Sunday, January 07, 2007

Symbiotic Academics

I am a bit sniffy the academic study of literature. Partly it's because it sometimes seems to me a parasitic pursuit, academics chomping on what writers have written and regurgitating a version of it (often in jargon which obscurifies) for their own professional advancement. But the relationship between academic and writer can, and should be symbiotic, offering a forum for the very necessary public debate of issues that affect the writing community as a whole, and lending the discussion an authoritative weight.

At yesterday's seminar at the International Islamic University there was a lot of very necessary talking going on and I apologise in advance for this is a very potted, gappy version which doesn't do justice to the depth of discussion and research. (I really do look forward to reading the papers in full.)

Academic and poet Wong Phui Nam gave a paper called Towards a National Literature, where he argued against the assumption (by some parties) that a national literature was literature written solely in the national language (Bahasa Melayu) and pointed out that no other nation in the world had found it necessary to legislate in this way. Literature can't be a created insignia of state, he said, because if you attempt to constrain it, you will be dealing with a dead object.

Historian Professor Khoo Kay Khim of Universiti Malaya gave a fascinating potted history of the country from the sultanates and Straits Settlements to nationhood, and I learned much along the way. Think you know it all? The transfer of power on 31st August 1957 was between which two parties? (And if the Brits are in the equation, you're wrong!)

Professor Dr Kamarrudin contrasted "orientalist" and "post-colonial" readings of Hikayat Hang Tuah.

Playwright Kee Thuan Chye talked about The Need to Adress Ethnic Relations in Malaysian Literature. It was his own frustration with the political landscape in Malaysia, of course, which provided the fuel for his plays.

He said that there is a real need to talk about what's happening in the country, but Malaysians shy away from controversty and are scared of offending sensitivies, so much doesn't get discussed. In particular, ethnic relations are far from sound and there is a need to improve respect among the races. He also made the point that in this country jingoism is often mistaken for patriotism, and the real patriots are in fact those those who do something for the country.

It was sad that Dr. Chong Fah Hing of UPM was unable to attend as I would have been very interested to have heard his paper about the state of Malaysian Chinese literature - something I know absolutely nothing about. Dr. Faridah told me that she had also lined up a speaker to talk about Malaysian Literature in Tamil - but that also fell through. Next time, perhaps?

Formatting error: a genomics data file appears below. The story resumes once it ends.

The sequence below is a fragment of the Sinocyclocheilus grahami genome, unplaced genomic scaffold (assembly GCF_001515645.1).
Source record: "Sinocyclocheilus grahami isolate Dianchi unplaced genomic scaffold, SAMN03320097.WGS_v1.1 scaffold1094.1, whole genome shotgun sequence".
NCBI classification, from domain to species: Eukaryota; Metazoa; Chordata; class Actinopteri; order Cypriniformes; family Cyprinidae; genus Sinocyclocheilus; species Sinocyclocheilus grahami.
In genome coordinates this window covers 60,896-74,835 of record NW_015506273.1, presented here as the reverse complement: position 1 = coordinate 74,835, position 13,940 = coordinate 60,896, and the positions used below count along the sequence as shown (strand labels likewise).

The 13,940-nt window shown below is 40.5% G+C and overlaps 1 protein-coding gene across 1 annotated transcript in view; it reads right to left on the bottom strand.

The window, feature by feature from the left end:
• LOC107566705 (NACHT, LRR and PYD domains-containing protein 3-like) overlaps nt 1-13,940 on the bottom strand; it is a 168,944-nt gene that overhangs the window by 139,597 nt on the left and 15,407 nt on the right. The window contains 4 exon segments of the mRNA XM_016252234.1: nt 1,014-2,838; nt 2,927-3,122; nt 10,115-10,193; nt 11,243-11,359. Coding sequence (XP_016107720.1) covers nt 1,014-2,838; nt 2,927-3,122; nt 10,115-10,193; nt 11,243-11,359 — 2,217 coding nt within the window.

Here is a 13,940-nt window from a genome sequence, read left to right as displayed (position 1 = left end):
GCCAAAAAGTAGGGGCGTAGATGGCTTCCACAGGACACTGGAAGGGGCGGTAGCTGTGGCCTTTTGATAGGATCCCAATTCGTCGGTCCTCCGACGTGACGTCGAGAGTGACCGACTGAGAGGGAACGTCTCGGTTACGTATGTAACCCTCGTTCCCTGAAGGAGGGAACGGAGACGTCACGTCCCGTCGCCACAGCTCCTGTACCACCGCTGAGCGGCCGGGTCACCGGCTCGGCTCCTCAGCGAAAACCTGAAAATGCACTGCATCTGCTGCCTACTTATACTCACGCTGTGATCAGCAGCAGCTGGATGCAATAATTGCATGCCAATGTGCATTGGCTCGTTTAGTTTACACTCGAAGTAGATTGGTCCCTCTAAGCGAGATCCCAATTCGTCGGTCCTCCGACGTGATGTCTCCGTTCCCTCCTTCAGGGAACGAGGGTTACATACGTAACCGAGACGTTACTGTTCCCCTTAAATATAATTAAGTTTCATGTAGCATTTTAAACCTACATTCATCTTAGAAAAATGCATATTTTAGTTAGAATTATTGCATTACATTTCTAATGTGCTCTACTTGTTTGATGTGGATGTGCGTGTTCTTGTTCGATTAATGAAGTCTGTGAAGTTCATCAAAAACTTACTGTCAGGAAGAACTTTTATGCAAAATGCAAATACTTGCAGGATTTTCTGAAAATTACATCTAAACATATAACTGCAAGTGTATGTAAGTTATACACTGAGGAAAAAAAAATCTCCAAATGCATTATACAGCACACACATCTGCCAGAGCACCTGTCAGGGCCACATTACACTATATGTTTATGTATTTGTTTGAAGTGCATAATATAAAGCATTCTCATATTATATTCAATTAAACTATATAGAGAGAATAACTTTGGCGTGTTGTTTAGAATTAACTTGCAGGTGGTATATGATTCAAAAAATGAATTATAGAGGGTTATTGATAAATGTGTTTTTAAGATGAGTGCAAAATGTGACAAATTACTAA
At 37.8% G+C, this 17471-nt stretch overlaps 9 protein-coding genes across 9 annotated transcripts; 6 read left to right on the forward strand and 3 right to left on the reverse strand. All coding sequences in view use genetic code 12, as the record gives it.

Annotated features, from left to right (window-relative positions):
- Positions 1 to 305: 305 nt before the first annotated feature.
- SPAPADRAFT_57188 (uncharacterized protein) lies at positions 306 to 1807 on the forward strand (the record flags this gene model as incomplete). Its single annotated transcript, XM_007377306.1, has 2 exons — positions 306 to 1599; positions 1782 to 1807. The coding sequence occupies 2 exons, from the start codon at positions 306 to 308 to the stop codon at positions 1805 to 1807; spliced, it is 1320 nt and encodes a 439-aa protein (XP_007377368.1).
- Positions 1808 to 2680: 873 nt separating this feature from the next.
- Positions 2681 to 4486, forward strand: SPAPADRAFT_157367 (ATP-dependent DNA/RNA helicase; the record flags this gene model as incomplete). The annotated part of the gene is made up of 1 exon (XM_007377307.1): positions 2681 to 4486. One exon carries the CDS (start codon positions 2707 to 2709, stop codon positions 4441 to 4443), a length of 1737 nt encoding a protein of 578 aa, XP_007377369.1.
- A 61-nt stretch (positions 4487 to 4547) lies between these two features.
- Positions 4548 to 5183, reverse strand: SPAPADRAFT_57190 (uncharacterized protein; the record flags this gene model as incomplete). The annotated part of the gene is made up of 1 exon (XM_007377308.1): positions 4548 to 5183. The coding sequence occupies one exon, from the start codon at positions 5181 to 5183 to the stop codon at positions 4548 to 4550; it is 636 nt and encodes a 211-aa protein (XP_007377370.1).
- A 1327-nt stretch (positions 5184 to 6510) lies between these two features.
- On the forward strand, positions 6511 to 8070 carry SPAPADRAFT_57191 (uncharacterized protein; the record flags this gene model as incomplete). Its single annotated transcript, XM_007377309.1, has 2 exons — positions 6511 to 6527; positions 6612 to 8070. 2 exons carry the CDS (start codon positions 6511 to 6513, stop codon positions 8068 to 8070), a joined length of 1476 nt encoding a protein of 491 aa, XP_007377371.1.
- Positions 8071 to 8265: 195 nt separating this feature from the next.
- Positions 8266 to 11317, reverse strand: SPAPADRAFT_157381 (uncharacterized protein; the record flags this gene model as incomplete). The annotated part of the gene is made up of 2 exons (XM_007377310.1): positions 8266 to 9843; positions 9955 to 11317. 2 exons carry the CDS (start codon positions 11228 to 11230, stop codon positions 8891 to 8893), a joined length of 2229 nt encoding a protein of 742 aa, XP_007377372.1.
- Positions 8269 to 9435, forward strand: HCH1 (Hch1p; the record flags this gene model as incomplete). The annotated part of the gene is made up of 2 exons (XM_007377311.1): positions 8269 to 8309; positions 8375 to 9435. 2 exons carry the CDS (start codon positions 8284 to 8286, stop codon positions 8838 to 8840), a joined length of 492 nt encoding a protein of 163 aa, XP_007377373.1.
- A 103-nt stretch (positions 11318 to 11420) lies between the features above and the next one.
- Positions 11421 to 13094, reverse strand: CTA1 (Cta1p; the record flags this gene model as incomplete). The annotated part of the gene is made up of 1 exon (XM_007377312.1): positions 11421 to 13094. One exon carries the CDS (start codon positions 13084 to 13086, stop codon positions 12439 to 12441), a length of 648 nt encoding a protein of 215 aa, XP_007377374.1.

The afternoon sessions focused rather more on gender issues.

Prof. Dr Ruzy Suliza Hashim (UKM) talked about memoirs and pointed out that while the genre is in a healthy state overseas, memoirs written by Malay women are few and far between. She referred to two memoirs, one by Khatijah Sidek, the first head of the women’s wing of UMNO to demand equal rights for its members, and the other by Shamsiar Fakeh, Former Head of Communist Party Malaysia's Women's Wing. (Dr. Ruzy said that this one was banned in Malaysia - must check this out).

But where were the voices of ordinary Malaysian women, she asked?

Dr. Noritah Omar (UPM) gave a paper entitled Framing gender and Ethnicity within the Construct of 'Bangsar Malaysia' and 'National Islamic Identity' in Malaysian Literature, and then the afternoon ended with Dr. Teh Chee Seng (UTAR) talking about the need for more women's writing in Malaysia as "there is not much to read".

I think that looking at women's writing is very necessary, particularly since in this part of the world their voices are heard less frequently than men's. Dr. Chee's paper raised some very interesting questions. But I don't agree with that academia can in any sense dictate what women should write about. (He said he wanted to see more fiction addressing "women and islam, victimisation of women, and female sexuality" as evidence that women were "evolving" in their writing.)

But if the academics want to read Malaysian women's writing, they really should be looking in the blogosphere where, for many women, anonymity allows a newfound freedom of expression.

And as for the question about why women don't write more about certain issues ... well, let's just say there's a lot of harrassment of (particularly Muslim) women who might be considered in some sense to have stepped out of line in what they write. (Enough said for the moment - might take this as my own research topic later on!) Women have to feel safe before they can write openly and honestly.

Animah came along and although it was her first academic literary event, enjoyed it ans asked good questions. It was also fun meeting Dr. Faridah's students whom I will be seeing again next week as I'm running a creative writing workshop for them!

Afterthought:

Yeah, okay. Let's add some academics to the fishtank. They can help to keep it clean.

Related Posts

On the literary stuff:

Dreamer Idiot Tackles Post-Colonialism (31/1/06)

On Kee Thuan Chye:

Kee Principles (17/9/05)
What You Already Know (13/9/06)
Origins and Originals (19/9/06)
Swordfish for Surrey (4/11/06)

On Wong Phui Nam

English as Colonial Leftover (20/8/06)

13 comments:

Subashini said...